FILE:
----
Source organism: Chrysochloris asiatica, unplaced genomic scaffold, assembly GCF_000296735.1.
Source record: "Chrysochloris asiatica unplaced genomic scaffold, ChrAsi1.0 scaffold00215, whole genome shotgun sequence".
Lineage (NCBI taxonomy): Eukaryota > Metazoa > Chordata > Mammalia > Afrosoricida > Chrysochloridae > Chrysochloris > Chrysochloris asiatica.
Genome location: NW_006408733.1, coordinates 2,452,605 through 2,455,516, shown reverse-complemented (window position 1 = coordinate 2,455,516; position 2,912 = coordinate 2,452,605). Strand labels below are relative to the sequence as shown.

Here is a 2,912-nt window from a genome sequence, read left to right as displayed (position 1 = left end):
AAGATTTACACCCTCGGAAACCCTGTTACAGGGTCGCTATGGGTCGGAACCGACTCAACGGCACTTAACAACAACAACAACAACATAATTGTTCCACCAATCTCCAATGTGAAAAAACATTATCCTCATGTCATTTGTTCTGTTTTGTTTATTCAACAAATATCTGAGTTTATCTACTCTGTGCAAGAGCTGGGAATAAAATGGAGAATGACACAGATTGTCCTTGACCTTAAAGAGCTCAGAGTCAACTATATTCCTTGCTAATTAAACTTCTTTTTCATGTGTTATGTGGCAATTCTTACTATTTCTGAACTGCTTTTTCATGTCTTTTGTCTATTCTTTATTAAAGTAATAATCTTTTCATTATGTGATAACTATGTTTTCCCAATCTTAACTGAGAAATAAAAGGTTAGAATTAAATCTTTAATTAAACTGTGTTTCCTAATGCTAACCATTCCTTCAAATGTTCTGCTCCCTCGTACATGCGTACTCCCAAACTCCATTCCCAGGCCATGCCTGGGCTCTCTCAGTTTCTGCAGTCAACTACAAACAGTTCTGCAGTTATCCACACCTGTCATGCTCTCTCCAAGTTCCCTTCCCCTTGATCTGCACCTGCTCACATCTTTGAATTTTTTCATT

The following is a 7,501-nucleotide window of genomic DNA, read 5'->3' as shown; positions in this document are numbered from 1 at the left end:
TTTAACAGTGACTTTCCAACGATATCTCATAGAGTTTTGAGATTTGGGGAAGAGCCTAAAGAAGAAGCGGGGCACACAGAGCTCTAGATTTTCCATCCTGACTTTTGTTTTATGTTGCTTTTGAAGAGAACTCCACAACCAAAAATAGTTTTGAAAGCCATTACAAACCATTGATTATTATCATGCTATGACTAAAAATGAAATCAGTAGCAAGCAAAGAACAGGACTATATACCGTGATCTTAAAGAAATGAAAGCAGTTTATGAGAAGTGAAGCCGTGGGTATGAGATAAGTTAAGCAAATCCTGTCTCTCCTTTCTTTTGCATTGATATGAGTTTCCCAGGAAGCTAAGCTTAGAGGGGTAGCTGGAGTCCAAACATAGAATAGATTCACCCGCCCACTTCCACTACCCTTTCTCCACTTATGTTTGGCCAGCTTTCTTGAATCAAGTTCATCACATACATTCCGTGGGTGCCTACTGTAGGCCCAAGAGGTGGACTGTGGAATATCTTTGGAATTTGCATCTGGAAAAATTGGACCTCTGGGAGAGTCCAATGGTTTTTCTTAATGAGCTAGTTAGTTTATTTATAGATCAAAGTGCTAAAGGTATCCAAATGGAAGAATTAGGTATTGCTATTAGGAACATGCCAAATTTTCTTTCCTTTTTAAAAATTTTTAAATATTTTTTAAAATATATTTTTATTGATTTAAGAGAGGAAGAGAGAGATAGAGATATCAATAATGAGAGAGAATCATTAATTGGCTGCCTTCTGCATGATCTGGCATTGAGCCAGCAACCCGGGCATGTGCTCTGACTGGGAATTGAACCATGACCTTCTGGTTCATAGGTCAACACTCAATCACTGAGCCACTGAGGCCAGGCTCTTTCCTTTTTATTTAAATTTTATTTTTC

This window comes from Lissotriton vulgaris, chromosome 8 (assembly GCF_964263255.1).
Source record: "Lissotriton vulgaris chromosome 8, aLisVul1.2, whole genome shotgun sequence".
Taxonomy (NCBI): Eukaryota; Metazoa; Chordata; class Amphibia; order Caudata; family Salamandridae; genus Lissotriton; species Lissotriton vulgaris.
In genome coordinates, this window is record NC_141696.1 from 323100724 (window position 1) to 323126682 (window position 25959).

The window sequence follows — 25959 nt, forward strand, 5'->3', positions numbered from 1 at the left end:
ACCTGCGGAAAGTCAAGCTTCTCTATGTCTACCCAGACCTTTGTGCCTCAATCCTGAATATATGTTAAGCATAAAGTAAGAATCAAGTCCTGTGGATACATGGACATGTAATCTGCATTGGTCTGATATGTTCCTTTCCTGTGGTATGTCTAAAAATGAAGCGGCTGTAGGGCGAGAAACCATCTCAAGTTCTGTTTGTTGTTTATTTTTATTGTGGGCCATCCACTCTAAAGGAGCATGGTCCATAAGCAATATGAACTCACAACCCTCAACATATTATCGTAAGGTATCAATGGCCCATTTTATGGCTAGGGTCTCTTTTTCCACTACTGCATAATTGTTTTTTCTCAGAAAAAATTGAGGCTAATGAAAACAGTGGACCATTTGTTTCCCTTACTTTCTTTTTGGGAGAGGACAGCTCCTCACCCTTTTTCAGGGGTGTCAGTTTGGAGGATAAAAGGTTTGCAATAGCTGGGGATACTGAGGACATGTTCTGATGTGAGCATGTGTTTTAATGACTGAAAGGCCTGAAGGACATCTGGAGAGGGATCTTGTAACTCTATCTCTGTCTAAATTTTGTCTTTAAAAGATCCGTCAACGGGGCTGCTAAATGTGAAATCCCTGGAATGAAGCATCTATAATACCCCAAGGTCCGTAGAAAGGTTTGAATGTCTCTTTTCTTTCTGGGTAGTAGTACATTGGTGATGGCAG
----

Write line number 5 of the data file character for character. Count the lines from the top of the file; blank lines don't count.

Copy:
Here is a 2,912-nt window from a genome sequence, read left to right as displayed (position 1 = left end):